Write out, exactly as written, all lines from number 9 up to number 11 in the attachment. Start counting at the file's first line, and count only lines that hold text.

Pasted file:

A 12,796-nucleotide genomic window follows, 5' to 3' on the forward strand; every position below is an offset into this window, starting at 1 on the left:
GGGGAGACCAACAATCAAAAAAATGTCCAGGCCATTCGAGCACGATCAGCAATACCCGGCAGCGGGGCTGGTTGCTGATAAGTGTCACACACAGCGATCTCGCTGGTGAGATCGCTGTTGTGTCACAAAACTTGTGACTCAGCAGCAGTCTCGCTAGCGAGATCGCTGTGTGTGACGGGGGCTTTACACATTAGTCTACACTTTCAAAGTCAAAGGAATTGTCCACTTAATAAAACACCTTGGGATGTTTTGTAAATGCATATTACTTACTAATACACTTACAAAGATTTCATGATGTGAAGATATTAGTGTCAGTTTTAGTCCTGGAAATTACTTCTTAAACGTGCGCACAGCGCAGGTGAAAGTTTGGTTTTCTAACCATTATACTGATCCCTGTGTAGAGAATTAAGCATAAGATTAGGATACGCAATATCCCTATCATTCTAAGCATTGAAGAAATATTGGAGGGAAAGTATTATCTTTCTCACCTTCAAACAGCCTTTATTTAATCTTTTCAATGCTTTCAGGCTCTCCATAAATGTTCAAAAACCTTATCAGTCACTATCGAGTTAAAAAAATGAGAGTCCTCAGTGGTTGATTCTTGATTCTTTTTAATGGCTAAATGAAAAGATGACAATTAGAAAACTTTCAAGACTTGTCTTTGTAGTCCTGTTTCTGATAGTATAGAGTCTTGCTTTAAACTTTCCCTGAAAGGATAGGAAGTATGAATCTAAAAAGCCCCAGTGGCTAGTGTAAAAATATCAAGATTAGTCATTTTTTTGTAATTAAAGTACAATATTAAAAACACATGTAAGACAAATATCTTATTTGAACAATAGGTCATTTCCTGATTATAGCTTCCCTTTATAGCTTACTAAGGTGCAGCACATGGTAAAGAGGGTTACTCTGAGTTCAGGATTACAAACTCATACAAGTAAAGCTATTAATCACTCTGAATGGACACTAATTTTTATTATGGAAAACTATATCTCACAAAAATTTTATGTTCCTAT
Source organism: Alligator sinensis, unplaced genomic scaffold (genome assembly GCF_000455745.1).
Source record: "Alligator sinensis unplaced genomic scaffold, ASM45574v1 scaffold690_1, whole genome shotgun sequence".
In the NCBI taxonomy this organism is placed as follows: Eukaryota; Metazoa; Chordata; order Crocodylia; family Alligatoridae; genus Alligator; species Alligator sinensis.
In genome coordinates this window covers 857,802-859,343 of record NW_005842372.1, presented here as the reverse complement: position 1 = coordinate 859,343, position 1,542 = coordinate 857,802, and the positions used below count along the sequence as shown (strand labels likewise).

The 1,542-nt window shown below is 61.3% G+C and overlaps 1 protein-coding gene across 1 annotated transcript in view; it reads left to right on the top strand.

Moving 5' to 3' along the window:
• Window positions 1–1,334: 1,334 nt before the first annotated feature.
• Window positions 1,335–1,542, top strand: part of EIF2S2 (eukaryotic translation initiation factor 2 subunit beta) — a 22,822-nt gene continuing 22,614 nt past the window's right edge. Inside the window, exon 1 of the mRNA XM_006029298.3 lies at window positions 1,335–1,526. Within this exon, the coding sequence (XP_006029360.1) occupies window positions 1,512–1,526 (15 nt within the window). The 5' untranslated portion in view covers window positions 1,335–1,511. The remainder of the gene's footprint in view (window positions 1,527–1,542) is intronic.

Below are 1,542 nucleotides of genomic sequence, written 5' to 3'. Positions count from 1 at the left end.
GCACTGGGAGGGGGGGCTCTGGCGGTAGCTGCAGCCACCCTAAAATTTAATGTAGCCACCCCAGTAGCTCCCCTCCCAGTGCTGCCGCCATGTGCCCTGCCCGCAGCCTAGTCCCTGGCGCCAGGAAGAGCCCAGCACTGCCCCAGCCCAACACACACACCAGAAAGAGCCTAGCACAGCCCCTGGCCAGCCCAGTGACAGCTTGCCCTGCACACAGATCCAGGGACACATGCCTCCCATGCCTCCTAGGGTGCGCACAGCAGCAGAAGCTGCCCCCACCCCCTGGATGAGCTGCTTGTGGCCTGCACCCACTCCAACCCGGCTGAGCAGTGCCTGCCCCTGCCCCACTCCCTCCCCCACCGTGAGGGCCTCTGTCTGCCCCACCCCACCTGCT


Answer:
• Window positions 1–1,334: 1,334 nt before the first annotated feature.
• Window positions 1,335–1,542, top strand: part of EIF2S2 (eukaryotic translation initiation factor 2 subunit beta) — a 22,822-nt gene continuing 22,614 nt past the window's right edge. Inside the window, exon 1 of the mRNA XM_006029298.3 lies at window positions 1,335–1,526. Within this exon, the coding sequence (XP_006029360.1) occupies window positions 1,512–1,526 (15 nt within the window). The 5' untranslated portion in view covers window positions 1,335–1,511. The remainder of the gene's footprint in view (window positions 1,527–1,542) is intronic.

Below are 1,542 nucleotides of genomic sequence, written 5' to 3'. Positions count from 1 at the left end.